What else have I been up to you may ask? Well, I continue to make incremental progress in developing the site. It’s accumulated over 600 users in a very short time and continues to grow by 5 or 6 new users per day. On a related subject, Jim Brown and I have embarked on a crazy new robot project of our own. Jim’s daughter suffers from Cystic Fibrosis and each year Jim participates in Great Strides, the CFF 10k walk to help raise money for CF research. Our plan is to enter not Jim but a biped robot, named CF Walker, in the next walk which occurs in May of 2002. We hope to get companies and indivduals to sponser the robot and raise a nice pile of money for the CF Foundation. We are also happy to accept donations of hardware for the construction of the robot itself (hint, hint). We’ve already received some experimental solar panels developed by TI. Can we really build a large, biped robot in less than one year? Will it be able to walk 10km? Are we insane? Stay tuned.

Movies and Car Shopping

I’ve fallen a bit behind on my news lately. Most of July went by in a flash. We were very busy at NCC. I’ve gotten email from a couple of loyal readers asking what’s new, so I better try catch up on news for July.

One of our projects at NCC during July was building a new web site for Frames Per Second, a local video post facility. The web site update was planned to coincide with an open house event they were having. Susan and I attended and got to see quite few friends and acquaintances from the video world that we hadn’t seen since Susan got out of the business. After the open house we went with some friends to hear a Celtic band at The Tipperary Inn.

We also saw a couple of movies during July including AI, which was an unfortunate combination of the worst aspects of Spielberg and Kubrick with none of the good. After AI we saw Atlantis, an animated Disney film copied (surely not plagiarized?) from a 1990 anime series called Nadia: Secret of Blue Water. It was an okay film and much more anime-like than most Disney stuff. It also fulfilled the important role of making us forget about AI.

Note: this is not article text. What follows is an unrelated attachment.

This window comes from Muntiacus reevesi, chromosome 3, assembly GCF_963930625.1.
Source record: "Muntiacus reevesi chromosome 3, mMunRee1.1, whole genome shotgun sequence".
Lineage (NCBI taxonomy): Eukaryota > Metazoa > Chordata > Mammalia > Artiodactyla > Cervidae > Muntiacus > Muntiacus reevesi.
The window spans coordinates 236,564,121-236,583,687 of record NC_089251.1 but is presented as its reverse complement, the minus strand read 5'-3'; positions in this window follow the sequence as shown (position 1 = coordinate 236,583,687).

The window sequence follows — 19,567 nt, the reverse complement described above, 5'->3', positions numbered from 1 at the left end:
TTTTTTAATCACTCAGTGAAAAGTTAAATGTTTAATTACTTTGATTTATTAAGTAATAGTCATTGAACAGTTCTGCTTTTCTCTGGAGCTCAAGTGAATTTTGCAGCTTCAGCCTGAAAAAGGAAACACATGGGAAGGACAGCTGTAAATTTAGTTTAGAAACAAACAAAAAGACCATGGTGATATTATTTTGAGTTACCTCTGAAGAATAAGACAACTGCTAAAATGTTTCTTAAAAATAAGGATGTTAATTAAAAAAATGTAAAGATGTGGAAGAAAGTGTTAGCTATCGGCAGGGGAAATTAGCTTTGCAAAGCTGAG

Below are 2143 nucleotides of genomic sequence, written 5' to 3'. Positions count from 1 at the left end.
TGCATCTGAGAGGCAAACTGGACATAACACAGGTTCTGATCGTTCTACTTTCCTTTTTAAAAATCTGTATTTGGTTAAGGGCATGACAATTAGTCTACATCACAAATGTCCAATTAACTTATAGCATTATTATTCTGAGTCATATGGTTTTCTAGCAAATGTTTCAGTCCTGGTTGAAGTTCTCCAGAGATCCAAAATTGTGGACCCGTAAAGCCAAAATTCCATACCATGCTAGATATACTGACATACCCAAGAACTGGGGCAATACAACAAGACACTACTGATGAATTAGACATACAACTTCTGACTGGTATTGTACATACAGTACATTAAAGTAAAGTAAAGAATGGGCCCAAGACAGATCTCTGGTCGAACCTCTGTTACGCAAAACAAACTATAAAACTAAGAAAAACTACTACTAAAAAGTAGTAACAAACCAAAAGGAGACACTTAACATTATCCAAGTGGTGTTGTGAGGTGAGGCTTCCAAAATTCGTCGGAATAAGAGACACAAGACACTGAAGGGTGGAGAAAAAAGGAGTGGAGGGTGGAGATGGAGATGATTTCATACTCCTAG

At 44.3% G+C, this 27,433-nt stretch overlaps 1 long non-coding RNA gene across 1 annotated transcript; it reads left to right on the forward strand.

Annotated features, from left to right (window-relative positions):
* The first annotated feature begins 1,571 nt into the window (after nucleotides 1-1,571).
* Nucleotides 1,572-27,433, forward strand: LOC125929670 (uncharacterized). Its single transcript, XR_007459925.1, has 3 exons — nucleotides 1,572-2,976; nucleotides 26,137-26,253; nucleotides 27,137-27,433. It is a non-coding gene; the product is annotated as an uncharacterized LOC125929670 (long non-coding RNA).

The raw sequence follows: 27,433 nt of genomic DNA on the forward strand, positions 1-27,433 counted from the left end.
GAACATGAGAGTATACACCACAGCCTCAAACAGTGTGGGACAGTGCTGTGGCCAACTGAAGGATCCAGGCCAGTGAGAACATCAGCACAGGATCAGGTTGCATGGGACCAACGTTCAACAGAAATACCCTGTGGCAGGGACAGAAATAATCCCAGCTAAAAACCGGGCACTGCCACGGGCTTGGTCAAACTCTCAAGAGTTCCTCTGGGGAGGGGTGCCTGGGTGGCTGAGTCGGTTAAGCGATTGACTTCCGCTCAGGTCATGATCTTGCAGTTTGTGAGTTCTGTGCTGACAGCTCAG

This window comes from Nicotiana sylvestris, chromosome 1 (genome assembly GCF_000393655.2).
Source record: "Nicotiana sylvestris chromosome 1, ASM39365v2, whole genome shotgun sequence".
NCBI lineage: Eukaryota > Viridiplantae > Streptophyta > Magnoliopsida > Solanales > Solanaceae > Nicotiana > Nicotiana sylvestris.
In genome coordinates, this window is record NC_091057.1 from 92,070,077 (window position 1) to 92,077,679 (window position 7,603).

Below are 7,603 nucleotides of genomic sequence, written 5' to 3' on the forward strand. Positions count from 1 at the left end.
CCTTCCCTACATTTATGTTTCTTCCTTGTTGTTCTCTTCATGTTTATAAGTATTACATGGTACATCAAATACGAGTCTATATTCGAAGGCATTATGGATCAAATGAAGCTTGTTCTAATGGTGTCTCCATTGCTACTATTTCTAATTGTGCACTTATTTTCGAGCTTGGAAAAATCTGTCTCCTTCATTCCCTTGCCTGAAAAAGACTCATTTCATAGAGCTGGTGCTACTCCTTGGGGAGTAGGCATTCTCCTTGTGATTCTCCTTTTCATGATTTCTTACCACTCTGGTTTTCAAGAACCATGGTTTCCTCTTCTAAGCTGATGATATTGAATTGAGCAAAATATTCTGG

You may recall that I’ve been planning on getting a new car and to that end have been doing test drives of cars that made my short list based on acceptable mileage (they had to get at least 30mpg), good looks (obviously a subjective measurement), and reliability. I already posted my feelings on the test drive of the Honda Insight back in January (basically it’s really cool but I don’t want to buy one until the second generation comes out – maybe this will be Susan’s next car). During June and July, I test drove the remaining cars on my list, including the Mitsubishi Eclipse, Volkswagon Jetta, and the new Acura RSX. So anyway, here are the reviews:

The newest Mitsubishi Eclipse is a big improvement over prior versions but still not good enough for serious consideration. Like previous versions of the Eclipse, it’s a bit cramped inside. The radio had an overly complex system of soft-keys and up/down buttons rather than straighforward knobs, making it much too time consuming to use. It does look nice but doesn’t seem to rate as well for reliability as the other cars on my list. So, while possibly a fun car to drive, it’s off the list.

The Volkswagon Jetta was next. (I almost bought a Volkswagon GTI back in the early 1980’s but opted for a Honda CRX instead. I’ve never regretted that choice and that first CRX was my favorite of all the cars I’ve owned.) The new Jetta was one of the few cars that meets my gas mileage requirements but only in the 4 cylinder model. After a test drive, it became clear that the 4 cyclinder Jetta was too underpowered. I did a second test drive in the 6 cylinder Jetta and it, on the other hand, had plenty of power but got crummy gas mileage. The power/mileage dilemma was really my only serious complaint with the Jetta but was important enough that I couldn’t make this my first choice. I decided the V6 Jetta would be the runner-up if I couldn’t find anything better.

The 2002 Acura RSX was the last car to test drive. Like the Jetta this was really two test drives – one for the RSX and one for the RSX Type-S. The RSX Type-S was first and it was immediately apparent that this was likely to be the number one choice. The 4 cylinder engine got just over 30 mpg while still putting out 200hp, it looked good, had all the latest safety features like side airbags, and was definitely fun to drive. The regular RSX was almost as nice and got a few more miles per gallon at the cost of a few hp but had one serious flaw. The regular RSX doesn’t handle as well as the Type-S; particularly on curves at higher speeds.

So in the end I decided on the RSX. Problem is, it may be hard to get one. The RSX is both very new and highly anticipated so there’s a waiting list.

Shopping for New Cars

I’m likely to buy a new car this year and have been pondering the possibilities for a while. One option is to replace my aging Acura Integra with the 2002 Acura RS-X which is due out soon. The Integra is the last Acura to have its name taken away and replaced with random numbers or letters. Oh well. I can get used to the new name. It seems to get tolerable gas mileage and doesn’t look to bad. One thing I definitely don’t want is a gas guzzler (ie. anything less than 30mpg). I won’t be able see one in person or do a test drive until April though.